Aristotle wrote that rule by the best is the best, which may seem tautological, but it does not seem obvious to many, based on a brief look around. There are any number of forms of government – democracy, monarchy, oligarchy, autocracy – but it’s optimal in any of them to be governed by those most suited to rule, the aristoi – the ‘virtuous’. Hence, aristo-cracy – rule by the most virtuous. (By one of those ironies, Aristotle’s very name means ‘the best purpose or end’, even if he himself never ruled or governed, unless one counts the intellectual leadership he exercised at the Lyceum he founded in 335 B.C., after he had studied and taught at Plato’s Academy for decades. He also taught Alexander the Great).
We speak of being governed by ‘elites’, a term derived from the Latin verb eligere, ‘to choose’. The elite, therefore, are the chosen ones, the anointed, those, one might think, quasi natus, as though born, to rule.
Are they? Beto O’Rourke’s claim during his presidential bid a few years ago that ‘I was born for this!’ rings empty, a hollow self-encomium. As T.S. Eliot lamented in his 1925 eponymous poem, our world is filled with such hollow men, and, in one of those tragic ironies, seem all the hollower as they rise to the top. They are ciphers, signifying not much of anything at all, besides the signaled virtues of the zeitgeist, their noses and sails trimmed to the winds that blow.
As this reflection points out, elites include not just those elected to office, but also those who influence policies, laws, customs – the denizens of the deep state; those who shape our moral milieu, actors, pundits and anchors on news and talk shows, columnists for au courant newspapers and magazines. We may also include professors and teachers at ‘elite’ universities and colleges, forming, or de-forming as the case may be, the minds and of the children who will make up our future generations. These elites need not be rich, and if they are, it is often on the public purse or by nefarious means. They also need not be virtuous or even meritorious, and are quite often the contrary.
All that is required to be an elite is proximity to power.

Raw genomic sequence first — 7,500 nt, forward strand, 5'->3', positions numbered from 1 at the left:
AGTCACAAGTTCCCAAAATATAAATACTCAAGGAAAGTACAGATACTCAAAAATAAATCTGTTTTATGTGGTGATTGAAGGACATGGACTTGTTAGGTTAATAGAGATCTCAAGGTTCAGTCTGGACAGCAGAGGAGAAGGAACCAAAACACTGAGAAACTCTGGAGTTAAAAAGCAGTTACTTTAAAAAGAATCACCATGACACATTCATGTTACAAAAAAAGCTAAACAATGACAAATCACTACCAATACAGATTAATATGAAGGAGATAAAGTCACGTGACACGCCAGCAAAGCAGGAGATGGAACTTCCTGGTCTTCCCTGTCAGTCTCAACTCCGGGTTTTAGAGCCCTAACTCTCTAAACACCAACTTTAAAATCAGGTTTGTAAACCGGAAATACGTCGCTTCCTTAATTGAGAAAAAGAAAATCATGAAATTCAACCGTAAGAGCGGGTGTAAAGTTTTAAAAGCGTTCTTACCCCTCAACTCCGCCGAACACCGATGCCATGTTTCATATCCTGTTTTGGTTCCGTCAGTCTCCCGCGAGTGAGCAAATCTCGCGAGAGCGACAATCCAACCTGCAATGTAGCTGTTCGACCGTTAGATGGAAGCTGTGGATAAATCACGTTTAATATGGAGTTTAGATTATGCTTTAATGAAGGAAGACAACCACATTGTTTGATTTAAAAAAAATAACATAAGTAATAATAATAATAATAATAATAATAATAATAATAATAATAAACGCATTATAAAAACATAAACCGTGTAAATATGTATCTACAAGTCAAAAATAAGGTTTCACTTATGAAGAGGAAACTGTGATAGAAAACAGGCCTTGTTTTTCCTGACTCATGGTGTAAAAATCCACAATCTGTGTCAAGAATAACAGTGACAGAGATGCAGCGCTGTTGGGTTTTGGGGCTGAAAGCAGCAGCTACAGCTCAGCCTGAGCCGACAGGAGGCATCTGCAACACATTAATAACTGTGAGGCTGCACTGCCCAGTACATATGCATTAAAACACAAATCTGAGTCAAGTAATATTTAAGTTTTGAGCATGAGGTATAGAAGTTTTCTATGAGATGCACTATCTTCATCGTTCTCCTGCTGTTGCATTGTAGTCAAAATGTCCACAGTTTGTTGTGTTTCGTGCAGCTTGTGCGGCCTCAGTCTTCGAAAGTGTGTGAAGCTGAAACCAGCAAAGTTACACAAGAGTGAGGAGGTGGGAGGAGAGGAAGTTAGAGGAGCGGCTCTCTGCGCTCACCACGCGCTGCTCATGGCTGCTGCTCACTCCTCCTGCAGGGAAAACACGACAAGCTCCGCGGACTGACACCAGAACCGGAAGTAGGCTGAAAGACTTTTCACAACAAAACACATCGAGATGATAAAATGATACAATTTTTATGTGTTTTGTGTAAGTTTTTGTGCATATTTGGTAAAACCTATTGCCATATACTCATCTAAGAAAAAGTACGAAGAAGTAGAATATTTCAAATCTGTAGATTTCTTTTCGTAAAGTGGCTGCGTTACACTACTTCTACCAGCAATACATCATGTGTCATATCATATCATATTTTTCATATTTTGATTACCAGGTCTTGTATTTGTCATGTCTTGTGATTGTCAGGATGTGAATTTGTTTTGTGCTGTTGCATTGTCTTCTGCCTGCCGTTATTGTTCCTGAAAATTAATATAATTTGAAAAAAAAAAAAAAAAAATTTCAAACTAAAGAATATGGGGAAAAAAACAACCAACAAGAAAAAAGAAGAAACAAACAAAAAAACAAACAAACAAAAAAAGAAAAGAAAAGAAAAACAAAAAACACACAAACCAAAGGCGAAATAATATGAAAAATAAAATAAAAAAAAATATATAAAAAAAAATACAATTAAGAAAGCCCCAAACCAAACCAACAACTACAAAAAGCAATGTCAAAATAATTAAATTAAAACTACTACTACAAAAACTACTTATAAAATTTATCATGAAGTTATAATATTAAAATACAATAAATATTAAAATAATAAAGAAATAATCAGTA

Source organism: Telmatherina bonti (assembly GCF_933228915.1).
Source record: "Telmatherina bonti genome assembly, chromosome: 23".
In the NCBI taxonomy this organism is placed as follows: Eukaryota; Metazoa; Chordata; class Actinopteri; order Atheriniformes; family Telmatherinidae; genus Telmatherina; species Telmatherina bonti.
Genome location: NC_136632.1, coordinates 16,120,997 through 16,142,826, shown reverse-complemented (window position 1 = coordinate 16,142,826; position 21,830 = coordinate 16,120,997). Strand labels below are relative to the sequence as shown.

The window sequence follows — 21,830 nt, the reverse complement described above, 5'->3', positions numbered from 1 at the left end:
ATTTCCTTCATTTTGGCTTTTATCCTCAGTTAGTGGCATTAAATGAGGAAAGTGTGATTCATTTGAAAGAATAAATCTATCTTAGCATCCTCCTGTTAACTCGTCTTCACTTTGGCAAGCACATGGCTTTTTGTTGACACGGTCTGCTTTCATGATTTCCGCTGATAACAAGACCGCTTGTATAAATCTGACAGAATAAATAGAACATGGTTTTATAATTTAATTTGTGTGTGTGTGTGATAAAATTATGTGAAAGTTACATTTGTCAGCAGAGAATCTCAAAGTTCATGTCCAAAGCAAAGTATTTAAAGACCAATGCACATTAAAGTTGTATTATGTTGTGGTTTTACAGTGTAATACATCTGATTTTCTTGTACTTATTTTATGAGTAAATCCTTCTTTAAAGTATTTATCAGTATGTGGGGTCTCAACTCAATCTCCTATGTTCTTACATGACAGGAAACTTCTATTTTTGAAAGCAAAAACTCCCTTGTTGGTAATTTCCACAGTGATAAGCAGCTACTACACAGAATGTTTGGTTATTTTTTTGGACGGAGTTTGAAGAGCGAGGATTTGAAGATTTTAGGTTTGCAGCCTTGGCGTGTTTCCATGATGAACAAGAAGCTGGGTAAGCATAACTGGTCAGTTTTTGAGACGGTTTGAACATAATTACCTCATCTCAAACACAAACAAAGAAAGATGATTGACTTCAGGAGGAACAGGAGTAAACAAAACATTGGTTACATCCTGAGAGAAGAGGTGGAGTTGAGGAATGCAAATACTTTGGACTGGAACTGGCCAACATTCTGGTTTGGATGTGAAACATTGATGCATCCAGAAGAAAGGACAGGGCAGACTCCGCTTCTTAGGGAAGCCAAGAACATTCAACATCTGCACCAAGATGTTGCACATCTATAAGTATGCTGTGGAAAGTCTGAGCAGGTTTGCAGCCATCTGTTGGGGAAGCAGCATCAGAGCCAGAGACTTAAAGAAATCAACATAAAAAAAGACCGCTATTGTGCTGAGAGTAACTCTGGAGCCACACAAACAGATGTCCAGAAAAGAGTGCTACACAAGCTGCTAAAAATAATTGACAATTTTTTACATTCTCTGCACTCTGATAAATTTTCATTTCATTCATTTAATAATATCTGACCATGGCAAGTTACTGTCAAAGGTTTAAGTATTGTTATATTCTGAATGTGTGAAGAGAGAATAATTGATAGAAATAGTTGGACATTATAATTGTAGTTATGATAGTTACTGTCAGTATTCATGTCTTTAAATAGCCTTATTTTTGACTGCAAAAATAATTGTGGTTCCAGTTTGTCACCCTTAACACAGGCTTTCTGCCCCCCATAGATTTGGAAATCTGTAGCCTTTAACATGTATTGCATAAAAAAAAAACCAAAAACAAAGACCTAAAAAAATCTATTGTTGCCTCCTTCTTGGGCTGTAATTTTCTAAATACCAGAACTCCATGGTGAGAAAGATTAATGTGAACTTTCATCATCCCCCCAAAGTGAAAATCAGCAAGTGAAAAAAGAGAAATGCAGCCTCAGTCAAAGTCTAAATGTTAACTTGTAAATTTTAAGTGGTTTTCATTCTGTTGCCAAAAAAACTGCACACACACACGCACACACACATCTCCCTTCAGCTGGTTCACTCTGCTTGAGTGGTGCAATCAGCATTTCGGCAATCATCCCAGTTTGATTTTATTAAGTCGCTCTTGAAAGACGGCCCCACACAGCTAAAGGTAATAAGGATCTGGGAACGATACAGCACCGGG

So, we may ask, where do the elites get such power?
First, the system of laws, which they co-opt, finagling themselves into positions whereby they can influence and instantiate radical legislation amenable to their worldview, from the local school board to the Supreme Court to the WEF, from flying a rainbow flag, to Obergefell, to global policies dismantling national industry. Once they are in, they remove the ladder for those they don’t want in.
Second, there is propaganda, often subtle, repeated, and hypnotic, convincing many of positions that are, to an unbiased observer, only partly true, if not patently false. Control and censorship of the mainstream media and in our educational establishments aids in this immensely. Trudeau and his Liberals here in Canada already own the CBC, and have bribed the rest. Whatever’s left that might send a contrary message they will soon make illegal. The universities are wholeheartedly on the government payroll. Politics and laws are downstream from culture, and, by such propaganda, which is particularly influential on the young, the elites mold the culture, or what’s left of it. The pan-sexual agenda is now imprinted on the mind of most children under five. Disney/Marvel is about to unleash a ‘gay’ (or is that transgender?) Spiderman slinging merrily around New York.
Third, there are the baubles and freebies by which the populace is bribed, from welfare to health care, open borders and carte-blanche citizenship – at least for certain groups. Any elite who dares even suggest imposing some limit on this governmental largesse is suddenly not quite so elite anymore, but cast into the outer darkness as a misanthropic boor.
Finally, if the hoi polloi get a faint whiff of what’s up and start to get restless – recall the brutal end of the Canadian Freedom Convoy – there are the legions of police and military ready to knock a few heads and break a few bones, if need be. As Nero quipped in his advice to future dictators, ‘pay your soldiers well’. Or as an alliterative Yoda might have mused: Prodigal payroll and pension pliant policemen make.
There are exceptions, and we should honour and give thanks for virtuous and courageous leaders and those tasked with enforcing the law. But in the main, the aristoi – our best and brightest – are living quiet, industrious lives out of the limelight, handing on knowledge, running businesses, farms, schools; overseeing households, raising children; praying and working in parishes, monasteries and convents. Almost none seek to lord it over others. In one of those many ironies, the last person we should choose to rule is the one who seeks it most. Ambition is corrupting. Recall the parable of the fruitful trees and the bramble (Judges 9:8-16)
We should not forget that there is a spiritual dimension to this, for in the mystery of God’s providence, dark and sinister forces have been given power in this world, and they in turn bestow it upon those who do their will:
And the devil took him up, and showed him all the kingdoms of the world in a moment of time, and said to him, “To you I will give all this authority and their glory; for it has been delivered to me, and I give it to whom I will. If you, then, will worship me, it shall all be yours. (Lk. 4:5-7)
Hence, rather than an aristocracy, we too often end up with a kakistocracy, rule by the worst, and the rotten fruit is now ripening. We could try choosing the best, even if it means cajoling and dragooning them into office. But perhaps we need some sort of divine cleansing fire first, for the forest is thick with brambles.
All is not lost. Today’s reading from the prophet Hosea gives hope:
Sow integrity for yourselves, reap a harvest of kindness, break up your fallow ground: it is time to go seeking the Lord until he comes to rain salvation on you. (Hs 10:12)